Whether we like it or not, Justin Cobbs and Richard Solomon are playing their final games as California Golden Bears in the next few weeks. Their period at Cal has had their sets of highs and lows and they've frustrated us as much as they've thrilled us, but it's safe to say they helped guide one of the most successful runs in Golden Bear basketball history.
They will be tough to replace. It's hard to say whether the recruits we're bringing in will be able to fill in their big shoes.
Ahmaad Rorie has been planning to be a California Golden Bear for a long time. He committed to Cal nearly two years ago. They offered him early and he jumped right into it with full enthusiasm.
Measuring in at 6’0, 175 pounds, Rorie figures to contend immediately to be the starting point guard along with Sam Singer and Tyrone Wallace. He definitely is a strong shooter, so he’ll hopefully take up right where Cobbs will leave off.
"My ability to shoot goes back to my freshman year," Rorie said. "I used to always be in the gym shooting with my AAU coach, and he'd talk to me about how I needed to make sure I had a good 3-point game, because a lot of point guards can't shoot. I also worked a lot on my midrange because he always said that about five percent of players across the world have a really good midrange game, so I worked on it a lot."
Rorie has had a strange senior season. After being cleared to play for powerhouse Montverde Academy in Florida, Rorie decided to return to his hometown in Tacoma (Wa.) to play for his old school Lincoln due to class scheduling issues that would have conflicted with his ability to complete summer bridge requirements at Berkeley. The reason Rorie wanted to attend Montverde was for their high-class academics.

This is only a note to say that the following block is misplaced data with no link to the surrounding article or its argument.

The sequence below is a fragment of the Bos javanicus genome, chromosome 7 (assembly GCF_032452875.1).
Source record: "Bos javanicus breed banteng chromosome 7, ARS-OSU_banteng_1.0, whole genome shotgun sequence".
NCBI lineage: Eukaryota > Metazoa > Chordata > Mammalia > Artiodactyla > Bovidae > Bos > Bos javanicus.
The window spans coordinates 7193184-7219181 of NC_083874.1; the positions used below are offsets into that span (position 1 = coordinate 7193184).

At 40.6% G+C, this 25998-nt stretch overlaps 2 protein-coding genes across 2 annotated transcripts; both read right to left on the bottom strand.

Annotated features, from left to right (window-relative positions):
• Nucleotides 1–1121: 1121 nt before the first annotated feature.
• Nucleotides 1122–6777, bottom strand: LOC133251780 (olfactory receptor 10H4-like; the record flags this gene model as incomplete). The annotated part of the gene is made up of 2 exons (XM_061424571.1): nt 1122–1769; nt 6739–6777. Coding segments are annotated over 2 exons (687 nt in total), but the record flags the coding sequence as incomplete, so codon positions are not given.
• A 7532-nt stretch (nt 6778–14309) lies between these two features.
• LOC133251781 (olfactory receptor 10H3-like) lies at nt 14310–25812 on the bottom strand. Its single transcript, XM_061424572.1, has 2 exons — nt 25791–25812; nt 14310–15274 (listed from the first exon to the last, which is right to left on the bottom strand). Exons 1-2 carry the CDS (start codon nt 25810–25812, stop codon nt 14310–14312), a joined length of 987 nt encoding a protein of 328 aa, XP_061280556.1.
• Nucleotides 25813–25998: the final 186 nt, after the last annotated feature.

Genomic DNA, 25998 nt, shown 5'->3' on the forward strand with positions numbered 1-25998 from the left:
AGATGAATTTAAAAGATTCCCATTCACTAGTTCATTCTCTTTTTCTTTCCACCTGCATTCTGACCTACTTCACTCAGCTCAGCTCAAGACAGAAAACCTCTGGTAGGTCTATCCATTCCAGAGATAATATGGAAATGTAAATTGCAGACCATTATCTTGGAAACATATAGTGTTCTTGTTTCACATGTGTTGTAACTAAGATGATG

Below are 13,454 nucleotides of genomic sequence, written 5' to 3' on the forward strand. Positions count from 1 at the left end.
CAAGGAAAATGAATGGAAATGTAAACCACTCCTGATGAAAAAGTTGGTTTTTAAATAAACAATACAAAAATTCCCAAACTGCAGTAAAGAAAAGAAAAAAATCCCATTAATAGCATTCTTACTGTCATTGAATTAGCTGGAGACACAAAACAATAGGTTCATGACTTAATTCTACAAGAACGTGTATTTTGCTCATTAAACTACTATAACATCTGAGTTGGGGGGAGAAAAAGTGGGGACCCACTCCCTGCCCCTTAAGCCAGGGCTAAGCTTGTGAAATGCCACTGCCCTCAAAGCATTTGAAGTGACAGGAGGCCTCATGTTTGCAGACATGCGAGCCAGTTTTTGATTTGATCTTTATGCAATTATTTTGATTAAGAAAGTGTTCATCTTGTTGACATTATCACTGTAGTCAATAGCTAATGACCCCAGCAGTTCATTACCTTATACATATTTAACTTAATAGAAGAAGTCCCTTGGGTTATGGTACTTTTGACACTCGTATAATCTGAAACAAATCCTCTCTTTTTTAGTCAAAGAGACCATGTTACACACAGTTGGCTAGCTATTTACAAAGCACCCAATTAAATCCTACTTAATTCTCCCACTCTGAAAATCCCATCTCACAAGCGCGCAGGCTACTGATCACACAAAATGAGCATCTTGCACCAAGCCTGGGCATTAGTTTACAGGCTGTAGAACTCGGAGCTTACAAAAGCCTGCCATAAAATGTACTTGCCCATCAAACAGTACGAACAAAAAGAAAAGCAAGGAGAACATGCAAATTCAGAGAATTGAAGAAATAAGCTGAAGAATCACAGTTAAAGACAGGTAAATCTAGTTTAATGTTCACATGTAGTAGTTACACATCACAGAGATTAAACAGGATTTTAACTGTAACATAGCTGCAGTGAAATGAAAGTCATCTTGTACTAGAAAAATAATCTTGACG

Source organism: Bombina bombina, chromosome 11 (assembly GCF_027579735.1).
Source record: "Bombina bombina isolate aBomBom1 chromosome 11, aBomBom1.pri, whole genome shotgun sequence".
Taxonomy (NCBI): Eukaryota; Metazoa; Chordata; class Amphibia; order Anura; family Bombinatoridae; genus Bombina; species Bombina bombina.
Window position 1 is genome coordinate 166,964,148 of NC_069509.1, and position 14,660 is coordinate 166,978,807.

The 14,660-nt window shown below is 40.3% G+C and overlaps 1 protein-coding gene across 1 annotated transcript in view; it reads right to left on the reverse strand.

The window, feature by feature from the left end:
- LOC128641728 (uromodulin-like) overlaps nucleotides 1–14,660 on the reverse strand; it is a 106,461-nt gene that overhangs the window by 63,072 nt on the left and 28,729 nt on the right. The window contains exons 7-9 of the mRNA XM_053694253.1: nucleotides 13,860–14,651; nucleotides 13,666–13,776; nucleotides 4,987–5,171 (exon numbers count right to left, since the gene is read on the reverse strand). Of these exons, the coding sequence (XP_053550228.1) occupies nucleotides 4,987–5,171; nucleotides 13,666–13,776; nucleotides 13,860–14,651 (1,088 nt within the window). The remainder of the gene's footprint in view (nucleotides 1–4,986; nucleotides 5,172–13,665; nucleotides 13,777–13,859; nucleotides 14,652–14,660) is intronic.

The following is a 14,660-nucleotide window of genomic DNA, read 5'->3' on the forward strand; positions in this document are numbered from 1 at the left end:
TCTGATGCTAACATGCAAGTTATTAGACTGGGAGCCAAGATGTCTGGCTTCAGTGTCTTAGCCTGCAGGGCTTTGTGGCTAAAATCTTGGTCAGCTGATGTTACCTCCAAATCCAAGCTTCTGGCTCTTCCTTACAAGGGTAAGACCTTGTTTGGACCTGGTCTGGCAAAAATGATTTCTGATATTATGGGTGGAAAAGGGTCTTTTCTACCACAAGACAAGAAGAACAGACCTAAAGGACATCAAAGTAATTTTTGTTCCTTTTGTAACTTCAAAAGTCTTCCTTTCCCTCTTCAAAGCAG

SM: Berkeley and Montverde both have pretty high academic standards. Did that play a role in your decision to transfer?
AR: That was actually the main reason. They have the best academics and the best basketball. I was trying to get the best of both worlds, just like I will at Cal.
Academics is important to me because of the way I was raised. My mom always tells me to focus on things other than basketball.
Rorie figures to be one of those players who contributes immediately to the rotation and will probably emerge into a three or four-year starter depending on his development. Real excited to see him at Berkeley.
While Cobbs's replacement will probably be ready to go in short time, it's much tougher projecting how good Idrissa Diallo will be at the next level, particularly in replacing Richard Solomon. Kameron Rooks figures to take the place of Solomon in the lineup next season when Cal needs two bigs out there. How will Diallo do as the backup big spelling minutes for either of the two primaries?
The good news with Diallo is that he already has all the tools to be an excellent defensive big man in this league. He's able to recognize shot blocks and is very good at grabbing rebounds.
The tough news is that he's very raw as an offensive player. His best offense comes in transition, where he is at least very good at running the break.
Verdict? Rorie should be a solid contributor next year and Diallo figures to make his mark somewhere down the line. But neither is ready to come in and immediately shoulder the load that Cobbs and Solomon carried the past several seasons for Cal basketball. It will be up to this year's freshman class to make that next jump and mature on the job so that Rorie and Diallo aren't pressed too quickly into action.
Still, it does seem like Mike Montgomery has put together two solid recruiting classes in a row. If he can land his Euro big in Jakob Poeltl (who is still deliberating between Cal and Utah now that Dusan Ristic picked Arizona), he'll be quite pleased with his haul this year.